3. “It is no secret that the human sex drive is a lot stronger than is needed for reproduction. Do we just give into those desires, or do we try to control them? The ancients told us that controlling our physical desires is one of the things that distinguish us from the beasts. Sexual desires, if not controlled, easily lead us into trouble.”

I’m not sure how your point relates to same-sex marriage. As Jonathan Rauch has written, marriage is a commitment between not only two people but between a couple and their community. It’s an institution that by its nature results in “controlling our desires,” in your words. Community endorsement of gay couples and lesbian couples and marriage is, by definition, profamily. Isn’t that what you want? 

4. Why does the nature argument work for homosexuality but not the others . . .among other things, adultery, pedophilia and bestiality ? Why should homosexuality, which was once included in this group, be moved to normal sexuality? Is it based on an argument that there is no moral choice involved in homosexuality; that it is a product of nature? Couldn’t others in the group above use the same argument — they just couldn’t help themselves — they were born with those desires?”

I appreciate your desire to stay civil, Mr. Nye. But what you asked is borderline name-calling, in your words. Underlying your question is the suggestion that only gays and lesbians practice adultery (Amy Koch notwithstanding), pedophilia, and bestiality. Not true! Not true! Yet we’ve allowed straight marriage for many years. 

In any case, no one is pushing for legalized adultery (a crime in Minnesota), pedophilia (a crime everywhere), and bestiality (ish. You and I can agree on that one!). Loving gay and lesbian couples—two people—just want to get married, raise their kids in healthy, two-parent households, and shop together at Macy’s white sale for flannel sheets. They don’t want sex with a Holstein cow.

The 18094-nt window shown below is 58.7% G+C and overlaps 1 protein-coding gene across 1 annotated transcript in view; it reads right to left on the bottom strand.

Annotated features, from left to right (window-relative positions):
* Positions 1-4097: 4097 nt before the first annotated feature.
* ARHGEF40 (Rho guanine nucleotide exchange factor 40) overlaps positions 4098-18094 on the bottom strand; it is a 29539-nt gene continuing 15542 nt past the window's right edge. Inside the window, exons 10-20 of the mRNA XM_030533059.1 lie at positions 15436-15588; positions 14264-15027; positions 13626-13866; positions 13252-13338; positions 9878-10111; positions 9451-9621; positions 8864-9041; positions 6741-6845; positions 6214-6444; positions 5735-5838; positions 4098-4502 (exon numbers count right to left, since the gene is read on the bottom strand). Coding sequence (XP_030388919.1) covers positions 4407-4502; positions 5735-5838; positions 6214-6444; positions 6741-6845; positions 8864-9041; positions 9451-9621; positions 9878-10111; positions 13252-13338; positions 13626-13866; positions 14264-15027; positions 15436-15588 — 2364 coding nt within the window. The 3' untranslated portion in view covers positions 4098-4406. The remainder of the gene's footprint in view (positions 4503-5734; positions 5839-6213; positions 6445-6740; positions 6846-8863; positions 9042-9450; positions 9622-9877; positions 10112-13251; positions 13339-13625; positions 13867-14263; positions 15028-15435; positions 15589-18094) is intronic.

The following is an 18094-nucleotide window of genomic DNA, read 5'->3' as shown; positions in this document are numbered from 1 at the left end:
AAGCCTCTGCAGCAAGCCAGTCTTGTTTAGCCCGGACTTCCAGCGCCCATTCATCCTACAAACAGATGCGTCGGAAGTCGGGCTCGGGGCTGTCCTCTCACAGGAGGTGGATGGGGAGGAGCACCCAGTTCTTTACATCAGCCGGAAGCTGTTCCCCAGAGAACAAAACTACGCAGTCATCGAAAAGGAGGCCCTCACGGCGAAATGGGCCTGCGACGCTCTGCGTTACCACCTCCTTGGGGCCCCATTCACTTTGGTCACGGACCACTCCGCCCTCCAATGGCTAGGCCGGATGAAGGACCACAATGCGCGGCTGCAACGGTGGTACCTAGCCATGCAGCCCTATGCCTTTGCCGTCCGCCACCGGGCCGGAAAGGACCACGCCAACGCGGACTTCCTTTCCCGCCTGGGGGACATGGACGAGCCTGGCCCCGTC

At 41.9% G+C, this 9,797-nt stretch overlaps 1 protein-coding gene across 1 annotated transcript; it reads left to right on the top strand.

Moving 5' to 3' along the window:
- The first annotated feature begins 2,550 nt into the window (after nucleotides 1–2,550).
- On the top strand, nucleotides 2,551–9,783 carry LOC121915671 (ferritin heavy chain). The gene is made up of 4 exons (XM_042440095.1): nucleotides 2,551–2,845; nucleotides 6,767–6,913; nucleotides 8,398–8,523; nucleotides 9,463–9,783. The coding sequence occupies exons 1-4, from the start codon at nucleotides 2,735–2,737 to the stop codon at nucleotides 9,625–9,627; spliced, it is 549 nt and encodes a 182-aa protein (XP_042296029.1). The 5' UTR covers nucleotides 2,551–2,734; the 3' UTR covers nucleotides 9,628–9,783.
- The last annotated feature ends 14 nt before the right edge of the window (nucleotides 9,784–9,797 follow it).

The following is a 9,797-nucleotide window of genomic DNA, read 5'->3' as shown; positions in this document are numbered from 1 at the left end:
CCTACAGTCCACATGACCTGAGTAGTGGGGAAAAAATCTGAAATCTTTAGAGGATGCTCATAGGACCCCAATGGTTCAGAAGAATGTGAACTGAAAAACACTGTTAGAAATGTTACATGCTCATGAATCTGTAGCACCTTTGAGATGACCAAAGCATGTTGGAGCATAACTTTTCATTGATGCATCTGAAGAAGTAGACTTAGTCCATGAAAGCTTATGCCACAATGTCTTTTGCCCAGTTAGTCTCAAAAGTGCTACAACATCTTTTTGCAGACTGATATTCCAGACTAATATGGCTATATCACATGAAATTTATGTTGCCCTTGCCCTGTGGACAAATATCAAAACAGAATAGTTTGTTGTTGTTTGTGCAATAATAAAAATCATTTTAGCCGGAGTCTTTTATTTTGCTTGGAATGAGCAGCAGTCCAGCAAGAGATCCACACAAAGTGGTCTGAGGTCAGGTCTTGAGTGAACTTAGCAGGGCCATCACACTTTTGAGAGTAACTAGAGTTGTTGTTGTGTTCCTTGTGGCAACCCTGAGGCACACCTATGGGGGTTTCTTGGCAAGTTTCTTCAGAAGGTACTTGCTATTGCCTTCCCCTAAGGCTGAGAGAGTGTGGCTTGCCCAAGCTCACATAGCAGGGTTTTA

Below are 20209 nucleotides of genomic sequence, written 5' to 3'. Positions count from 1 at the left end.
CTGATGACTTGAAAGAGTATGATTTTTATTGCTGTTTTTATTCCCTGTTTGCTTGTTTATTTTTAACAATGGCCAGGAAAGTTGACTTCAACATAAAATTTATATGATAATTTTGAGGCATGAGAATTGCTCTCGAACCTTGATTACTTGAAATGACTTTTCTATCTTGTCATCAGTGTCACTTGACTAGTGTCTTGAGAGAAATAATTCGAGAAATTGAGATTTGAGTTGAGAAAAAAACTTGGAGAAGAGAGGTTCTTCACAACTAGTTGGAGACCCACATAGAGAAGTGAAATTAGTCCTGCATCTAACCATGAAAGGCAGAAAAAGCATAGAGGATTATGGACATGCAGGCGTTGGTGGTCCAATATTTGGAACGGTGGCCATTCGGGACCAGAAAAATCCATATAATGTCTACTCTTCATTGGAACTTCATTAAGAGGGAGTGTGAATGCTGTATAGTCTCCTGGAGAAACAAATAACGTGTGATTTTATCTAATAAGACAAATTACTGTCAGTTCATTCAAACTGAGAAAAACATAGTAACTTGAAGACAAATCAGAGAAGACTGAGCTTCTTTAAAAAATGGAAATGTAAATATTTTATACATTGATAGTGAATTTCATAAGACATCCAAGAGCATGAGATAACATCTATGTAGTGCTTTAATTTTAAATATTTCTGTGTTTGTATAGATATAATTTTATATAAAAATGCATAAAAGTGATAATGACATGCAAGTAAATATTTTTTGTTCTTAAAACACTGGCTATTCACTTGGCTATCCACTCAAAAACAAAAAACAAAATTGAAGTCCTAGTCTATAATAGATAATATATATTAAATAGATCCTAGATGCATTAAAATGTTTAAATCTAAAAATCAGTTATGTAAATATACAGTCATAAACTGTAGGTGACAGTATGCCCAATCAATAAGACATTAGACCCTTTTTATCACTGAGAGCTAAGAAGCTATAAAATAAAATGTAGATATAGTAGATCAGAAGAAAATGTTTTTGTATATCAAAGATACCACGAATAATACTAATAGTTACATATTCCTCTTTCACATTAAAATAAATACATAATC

You know, I have yet to read a compelling argument that same-sex marriage hurts straight people (that’s me and my wife, for example). If you have one, please email me at 365prettygoodreasons@gmail.com

5. Prevalent homosexuality has made its appearance in human history before and has never lasted. Can’t we learn from the past that prevalent homosexuality will not work in society?

Um, maybe you’re talking about J. Edgar Hoover. Otherwise, I really don’t know how to answer that one. 

6. If there is a God who is opposed to homosexuality, as many religions claim, they may be doing indescribable harm to those they are patting on the back, and most likely to themselves.

As someone whose ancestors came to America in search of religious liberty, I appreciate your right to practice your religious traditions in your own faith community. If your teaching ascribes “indescribable harm” to same-sex same sex, thank God in American you have liberty to practice your beliefs. By the same token, I hope you respect my freedom as an American citizen to belong to a different religious tradition with different values and beliefs.

That aside, opponents to the marriage amendment do not think a constitutional amendment respects American conservative traditions of limited government and reluctance to change the Constitution.

Having said that, if you, like Reverend Jerry Falwell, believe God seeks vengeance on gays, I will continue to pray for you.

I would love to have a guest post from you in response, Mr. Nye!

Painting of the Inquisition courtesy by Goya Wikimedia Commons.